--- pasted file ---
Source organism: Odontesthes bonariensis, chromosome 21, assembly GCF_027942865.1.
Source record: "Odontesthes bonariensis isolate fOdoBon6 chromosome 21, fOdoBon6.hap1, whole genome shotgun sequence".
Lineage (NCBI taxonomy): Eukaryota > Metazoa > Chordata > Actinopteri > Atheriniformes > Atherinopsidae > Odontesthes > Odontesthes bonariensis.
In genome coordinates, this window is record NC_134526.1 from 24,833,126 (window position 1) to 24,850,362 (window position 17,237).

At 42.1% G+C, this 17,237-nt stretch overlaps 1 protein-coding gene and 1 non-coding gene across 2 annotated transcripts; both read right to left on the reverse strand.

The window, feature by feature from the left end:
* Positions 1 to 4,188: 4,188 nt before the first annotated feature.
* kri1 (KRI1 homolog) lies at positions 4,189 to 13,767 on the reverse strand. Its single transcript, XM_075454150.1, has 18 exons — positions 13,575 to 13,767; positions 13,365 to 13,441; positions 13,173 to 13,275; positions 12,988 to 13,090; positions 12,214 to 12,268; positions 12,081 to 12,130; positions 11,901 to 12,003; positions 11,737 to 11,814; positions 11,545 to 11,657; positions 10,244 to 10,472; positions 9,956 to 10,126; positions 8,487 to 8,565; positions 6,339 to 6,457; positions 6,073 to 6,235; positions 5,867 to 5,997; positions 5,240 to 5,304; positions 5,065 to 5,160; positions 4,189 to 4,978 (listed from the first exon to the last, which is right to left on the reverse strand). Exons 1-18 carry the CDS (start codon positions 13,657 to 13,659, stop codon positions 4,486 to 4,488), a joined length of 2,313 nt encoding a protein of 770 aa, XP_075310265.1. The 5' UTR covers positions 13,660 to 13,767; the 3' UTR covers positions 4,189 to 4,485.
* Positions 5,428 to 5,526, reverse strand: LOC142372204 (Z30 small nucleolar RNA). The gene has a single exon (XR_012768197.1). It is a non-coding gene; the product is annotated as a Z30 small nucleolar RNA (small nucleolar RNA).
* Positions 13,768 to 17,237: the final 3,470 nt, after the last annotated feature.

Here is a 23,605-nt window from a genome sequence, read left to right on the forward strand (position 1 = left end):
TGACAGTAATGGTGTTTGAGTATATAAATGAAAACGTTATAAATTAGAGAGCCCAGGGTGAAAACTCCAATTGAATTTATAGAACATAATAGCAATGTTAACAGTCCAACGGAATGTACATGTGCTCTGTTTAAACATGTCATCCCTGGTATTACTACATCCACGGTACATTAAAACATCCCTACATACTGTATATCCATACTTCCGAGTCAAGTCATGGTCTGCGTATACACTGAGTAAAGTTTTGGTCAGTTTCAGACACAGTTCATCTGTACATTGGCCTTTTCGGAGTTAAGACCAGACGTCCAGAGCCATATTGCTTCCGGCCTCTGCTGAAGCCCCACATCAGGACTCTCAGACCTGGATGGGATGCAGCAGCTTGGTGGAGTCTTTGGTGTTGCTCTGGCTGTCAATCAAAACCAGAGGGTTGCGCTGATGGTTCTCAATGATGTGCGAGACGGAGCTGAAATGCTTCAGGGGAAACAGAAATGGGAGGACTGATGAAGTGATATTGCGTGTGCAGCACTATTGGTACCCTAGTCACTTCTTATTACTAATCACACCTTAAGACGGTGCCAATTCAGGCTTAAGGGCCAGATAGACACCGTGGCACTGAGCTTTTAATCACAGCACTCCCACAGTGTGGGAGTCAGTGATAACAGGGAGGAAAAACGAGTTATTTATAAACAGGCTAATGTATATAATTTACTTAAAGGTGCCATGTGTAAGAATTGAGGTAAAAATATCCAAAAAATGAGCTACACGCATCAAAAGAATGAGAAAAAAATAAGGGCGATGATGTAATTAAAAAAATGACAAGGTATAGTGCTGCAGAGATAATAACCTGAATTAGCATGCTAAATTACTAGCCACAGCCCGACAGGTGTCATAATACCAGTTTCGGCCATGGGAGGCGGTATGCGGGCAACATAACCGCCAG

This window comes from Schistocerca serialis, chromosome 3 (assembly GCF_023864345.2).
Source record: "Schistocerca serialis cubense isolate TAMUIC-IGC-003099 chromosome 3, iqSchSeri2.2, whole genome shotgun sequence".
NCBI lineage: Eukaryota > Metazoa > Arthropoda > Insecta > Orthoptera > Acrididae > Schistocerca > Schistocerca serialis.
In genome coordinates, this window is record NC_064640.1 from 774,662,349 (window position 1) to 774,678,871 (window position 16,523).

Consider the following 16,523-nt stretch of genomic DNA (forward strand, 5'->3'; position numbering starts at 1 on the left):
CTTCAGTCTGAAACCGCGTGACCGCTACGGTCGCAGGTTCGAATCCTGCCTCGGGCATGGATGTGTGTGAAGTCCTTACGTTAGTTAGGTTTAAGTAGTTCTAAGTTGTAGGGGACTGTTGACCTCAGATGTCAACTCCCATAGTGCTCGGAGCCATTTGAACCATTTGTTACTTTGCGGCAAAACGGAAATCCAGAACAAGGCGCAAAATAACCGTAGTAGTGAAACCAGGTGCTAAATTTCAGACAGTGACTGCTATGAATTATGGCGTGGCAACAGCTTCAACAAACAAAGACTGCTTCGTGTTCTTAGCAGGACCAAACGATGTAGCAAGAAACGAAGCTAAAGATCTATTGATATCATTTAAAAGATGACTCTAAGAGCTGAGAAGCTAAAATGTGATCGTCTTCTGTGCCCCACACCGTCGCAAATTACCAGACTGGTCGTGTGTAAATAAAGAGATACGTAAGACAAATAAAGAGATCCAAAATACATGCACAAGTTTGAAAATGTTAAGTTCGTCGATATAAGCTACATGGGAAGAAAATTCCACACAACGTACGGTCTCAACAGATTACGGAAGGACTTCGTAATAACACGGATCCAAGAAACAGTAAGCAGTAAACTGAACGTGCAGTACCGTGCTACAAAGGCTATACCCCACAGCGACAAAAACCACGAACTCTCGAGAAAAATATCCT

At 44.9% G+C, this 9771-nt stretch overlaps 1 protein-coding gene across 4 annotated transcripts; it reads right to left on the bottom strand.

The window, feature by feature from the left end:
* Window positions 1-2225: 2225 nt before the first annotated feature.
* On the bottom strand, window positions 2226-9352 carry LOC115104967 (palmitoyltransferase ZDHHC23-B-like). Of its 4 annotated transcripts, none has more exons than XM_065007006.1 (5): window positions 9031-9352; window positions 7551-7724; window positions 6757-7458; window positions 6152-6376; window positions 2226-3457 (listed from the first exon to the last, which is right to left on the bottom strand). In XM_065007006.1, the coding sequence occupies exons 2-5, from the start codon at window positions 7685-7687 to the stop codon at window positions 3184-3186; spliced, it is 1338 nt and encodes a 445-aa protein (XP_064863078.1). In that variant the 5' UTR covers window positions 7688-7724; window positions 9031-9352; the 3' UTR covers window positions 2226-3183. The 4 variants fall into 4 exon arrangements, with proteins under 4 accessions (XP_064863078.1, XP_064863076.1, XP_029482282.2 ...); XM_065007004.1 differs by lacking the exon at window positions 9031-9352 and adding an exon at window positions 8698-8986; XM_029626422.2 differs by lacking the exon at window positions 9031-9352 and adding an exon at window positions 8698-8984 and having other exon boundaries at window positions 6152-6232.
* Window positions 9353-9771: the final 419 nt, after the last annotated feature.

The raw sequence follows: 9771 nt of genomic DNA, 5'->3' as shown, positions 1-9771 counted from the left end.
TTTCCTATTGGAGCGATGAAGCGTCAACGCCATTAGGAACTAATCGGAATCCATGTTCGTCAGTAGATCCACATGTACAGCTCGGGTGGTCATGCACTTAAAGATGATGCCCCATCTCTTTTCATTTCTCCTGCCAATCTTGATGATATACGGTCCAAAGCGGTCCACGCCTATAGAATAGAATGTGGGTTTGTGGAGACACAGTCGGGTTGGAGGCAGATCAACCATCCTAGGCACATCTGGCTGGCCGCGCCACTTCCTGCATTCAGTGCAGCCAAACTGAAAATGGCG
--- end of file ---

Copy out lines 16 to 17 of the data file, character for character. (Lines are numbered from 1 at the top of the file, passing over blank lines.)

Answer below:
In genome coordinates, this window is record NC_064640.1 from 774,662,349 (window position 1) to 774,678,871 (window position 16,523).

Consider the following 16,523-nt stretch of genomic DNA (forward strand, 5'->3'; position numbering starts at 1 on the left):